U.S., E.U. IN MUSIC
COPYRIGHT DISPUTE

European Music Industry Seeks Compensation For Music Played in Retail Establishments
It's not quite World War III, but the United States and the European Union are set to discuss how to compensate the European music industry for losses due to a recently passed copyright law.

The World Trade Organization ruled last year that the U.S. Copyright Act broke a global intellectual agreement by exempting most bars, restaurants and shops from paying royalties on music played on a radio or TV.

Independent arbiters will determine how much should be paid to performers who have suffered losses until the law is amended.

EU Trade Commissioner Pascal Lamy took time out from buffing boss Mario Monti's toenails to say, "This agreement is in line with our determination to manage trade disputes in a professional and efficient manner. Instead of adopting a confrontational approach, we have started a constructive dialogue. And, if that doesn't work, I will personally challenge Robert Pitofsky to a saber duel at dawn."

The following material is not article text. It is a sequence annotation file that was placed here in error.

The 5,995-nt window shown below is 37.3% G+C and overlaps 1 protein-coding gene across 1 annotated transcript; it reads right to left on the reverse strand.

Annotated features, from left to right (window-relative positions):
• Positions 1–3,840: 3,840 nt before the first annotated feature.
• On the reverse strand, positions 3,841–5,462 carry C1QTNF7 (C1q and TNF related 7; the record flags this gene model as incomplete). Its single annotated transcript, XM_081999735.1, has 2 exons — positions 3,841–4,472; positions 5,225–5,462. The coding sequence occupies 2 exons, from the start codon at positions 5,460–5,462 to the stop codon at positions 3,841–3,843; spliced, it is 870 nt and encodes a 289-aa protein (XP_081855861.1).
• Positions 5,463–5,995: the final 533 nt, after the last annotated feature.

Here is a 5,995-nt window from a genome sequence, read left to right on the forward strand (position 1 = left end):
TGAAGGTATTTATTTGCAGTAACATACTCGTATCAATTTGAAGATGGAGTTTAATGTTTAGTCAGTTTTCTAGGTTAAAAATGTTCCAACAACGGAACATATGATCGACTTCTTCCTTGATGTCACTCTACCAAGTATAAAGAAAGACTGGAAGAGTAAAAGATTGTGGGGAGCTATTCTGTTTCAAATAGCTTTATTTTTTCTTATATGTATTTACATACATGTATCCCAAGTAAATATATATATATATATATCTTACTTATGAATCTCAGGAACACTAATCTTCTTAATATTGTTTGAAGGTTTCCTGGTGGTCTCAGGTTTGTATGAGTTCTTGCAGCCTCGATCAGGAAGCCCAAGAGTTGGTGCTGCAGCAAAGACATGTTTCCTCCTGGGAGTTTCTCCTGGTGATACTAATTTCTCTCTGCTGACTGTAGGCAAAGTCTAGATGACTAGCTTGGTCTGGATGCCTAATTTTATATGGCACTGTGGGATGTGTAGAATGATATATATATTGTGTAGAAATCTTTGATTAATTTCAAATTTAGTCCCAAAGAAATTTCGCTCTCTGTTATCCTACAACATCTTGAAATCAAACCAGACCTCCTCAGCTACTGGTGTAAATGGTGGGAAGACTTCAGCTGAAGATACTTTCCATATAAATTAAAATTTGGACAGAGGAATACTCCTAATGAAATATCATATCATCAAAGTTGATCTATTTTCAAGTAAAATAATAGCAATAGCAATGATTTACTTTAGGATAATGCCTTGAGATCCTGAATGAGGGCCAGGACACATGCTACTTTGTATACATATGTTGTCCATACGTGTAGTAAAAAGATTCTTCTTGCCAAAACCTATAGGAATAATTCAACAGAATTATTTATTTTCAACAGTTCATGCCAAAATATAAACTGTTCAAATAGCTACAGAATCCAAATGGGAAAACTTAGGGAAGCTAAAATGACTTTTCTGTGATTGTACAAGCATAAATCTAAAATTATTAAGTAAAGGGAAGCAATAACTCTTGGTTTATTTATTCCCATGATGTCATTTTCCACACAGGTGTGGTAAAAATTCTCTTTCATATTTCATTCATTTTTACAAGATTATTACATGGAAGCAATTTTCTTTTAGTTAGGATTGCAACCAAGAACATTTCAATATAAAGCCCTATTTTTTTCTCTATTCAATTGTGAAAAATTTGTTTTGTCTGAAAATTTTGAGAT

The case was sparked by the Irish Music Rights Organization, which complained about the law, especially when they discovered a Blarney Stone at Broadway and 42nd St. had played "When Irish Eyes Are Smiling" 1,098,654 times since last St. Patrick's Day.

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